The humbling of the great nobles, an enterprise in which he was sustained by the lesser nobles, became necessary. He had to reduce the hereditary privileges the barons had carved out for themselves. It was also necessary to reorganize the states that made up the kingdom. He put princes of his family on the various thrones of these states: Mesene, Persis, Elymais, Atropatene, all little states that were governed by men loyal to the throne. But it proved impossible for him to put down a revolt in the eastern possessions, where the Indo-Parthian king Gondophares declared himself independent (c. 19) and took the title "king of kings."
It is thought that the position taken toward the city-states, about which precise information is lacking, was the reason for the seven-year-long revolt of Seleucia on the Tigris. The fighting took place there between the Greek and Hellenized elements and the Semites, who demanded their right to participate in the autonomy of the city and who supported pretenders against Artabanus III.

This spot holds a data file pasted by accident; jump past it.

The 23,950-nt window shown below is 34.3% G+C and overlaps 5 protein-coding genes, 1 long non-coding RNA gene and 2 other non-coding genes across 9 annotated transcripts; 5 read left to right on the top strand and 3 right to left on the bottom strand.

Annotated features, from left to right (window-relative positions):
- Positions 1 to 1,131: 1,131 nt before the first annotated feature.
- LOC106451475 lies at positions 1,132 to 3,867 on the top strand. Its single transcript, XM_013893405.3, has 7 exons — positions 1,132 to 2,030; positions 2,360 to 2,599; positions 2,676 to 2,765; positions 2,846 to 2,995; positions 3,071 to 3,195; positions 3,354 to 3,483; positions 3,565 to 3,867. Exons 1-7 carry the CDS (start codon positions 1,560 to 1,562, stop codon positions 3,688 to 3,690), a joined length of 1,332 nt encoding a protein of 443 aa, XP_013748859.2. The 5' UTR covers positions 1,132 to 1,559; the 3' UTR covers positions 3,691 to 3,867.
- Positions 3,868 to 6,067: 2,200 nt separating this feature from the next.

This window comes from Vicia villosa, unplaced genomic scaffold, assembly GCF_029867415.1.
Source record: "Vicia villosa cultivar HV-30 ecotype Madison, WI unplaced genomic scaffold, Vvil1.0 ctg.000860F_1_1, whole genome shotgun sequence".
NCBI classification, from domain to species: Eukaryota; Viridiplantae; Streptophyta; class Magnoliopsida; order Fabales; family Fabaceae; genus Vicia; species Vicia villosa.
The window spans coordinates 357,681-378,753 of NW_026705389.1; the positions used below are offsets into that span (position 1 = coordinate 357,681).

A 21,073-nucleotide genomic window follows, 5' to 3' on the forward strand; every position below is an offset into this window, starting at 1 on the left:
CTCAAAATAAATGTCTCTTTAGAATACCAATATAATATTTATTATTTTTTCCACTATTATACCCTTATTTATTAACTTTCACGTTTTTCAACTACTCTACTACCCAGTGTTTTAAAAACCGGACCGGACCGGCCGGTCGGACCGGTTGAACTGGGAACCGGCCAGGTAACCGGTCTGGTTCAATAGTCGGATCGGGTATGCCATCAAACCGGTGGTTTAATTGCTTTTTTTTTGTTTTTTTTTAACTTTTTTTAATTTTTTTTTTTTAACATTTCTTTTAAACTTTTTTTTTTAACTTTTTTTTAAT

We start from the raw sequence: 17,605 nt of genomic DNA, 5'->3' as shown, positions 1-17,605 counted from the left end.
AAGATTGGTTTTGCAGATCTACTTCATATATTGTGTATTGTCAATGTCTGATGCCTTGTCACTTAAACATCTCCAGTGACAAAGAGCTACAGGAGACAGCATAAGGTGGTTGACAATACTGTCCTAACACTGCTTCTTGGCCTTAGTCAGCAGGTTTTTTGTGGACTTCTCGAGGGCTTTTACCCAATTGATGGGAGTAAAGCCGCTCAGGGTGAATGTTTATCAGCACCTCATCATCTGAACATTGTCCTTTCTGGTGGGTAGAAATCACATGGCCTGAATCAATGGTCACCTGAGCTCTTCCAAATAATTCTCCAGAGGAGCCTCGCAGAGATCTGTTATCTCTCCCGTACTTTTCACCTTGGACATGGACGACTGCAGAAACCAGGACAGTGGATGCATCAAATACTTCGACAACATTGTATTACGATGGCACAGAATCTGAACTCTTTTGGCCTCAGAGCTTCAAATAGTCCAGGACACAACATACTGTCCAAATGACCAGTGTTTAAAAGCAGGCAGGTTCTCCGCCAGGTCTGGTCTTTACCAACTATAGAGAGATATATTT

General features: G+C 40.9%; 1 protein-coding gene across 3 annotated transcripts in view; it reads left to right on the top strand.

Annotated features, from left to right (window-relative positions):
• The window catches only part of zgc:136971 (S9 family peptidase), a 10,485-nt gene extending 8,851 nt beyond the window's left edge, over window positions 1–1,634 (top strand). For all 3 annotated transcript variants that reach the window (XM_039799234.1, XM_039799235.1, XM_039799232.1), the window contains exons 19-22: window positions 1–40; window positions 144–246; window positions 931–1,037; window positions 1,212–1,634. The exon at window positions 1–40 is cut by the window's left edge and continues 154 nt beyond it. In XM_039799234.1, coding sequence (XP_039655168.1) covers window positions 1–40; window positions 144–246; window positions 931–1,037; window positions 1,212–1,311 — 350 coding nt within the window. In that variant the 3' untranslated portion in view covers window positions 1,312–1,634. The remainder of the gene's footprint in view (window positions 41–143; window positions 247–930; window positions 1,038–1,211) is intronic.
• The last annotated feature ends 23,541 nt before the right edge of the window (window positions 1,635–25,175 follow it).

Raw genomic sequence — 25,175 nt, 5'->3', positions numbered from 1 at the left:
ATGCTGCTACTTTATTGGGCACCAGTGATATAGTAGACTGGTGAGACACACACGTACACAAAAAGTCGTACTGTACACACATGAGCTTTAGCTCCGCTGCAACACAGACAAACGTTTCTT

A new attempt to place a son on the throne in Armenia angered Rome, which, with the aid of the nobility, sent for Tiridates III, a pretender the barons had crowned at Ctesiphon, obliging Artabanus III to take refuge with the Dahae, who helped him win back his throne. In 37 a meeting with a representative of Rome on a bridge in the middle of the Euphrates allowed an agreement to be reached that maintained the status quo in Armenia and recognized the Parthian sovereignty with the river as the frontier.
The strong personality of Artabanus III did not seek to impose his kingdom as a world power, but he did not hesitate to make plans to regain the western province, the former Achaemenid possessions.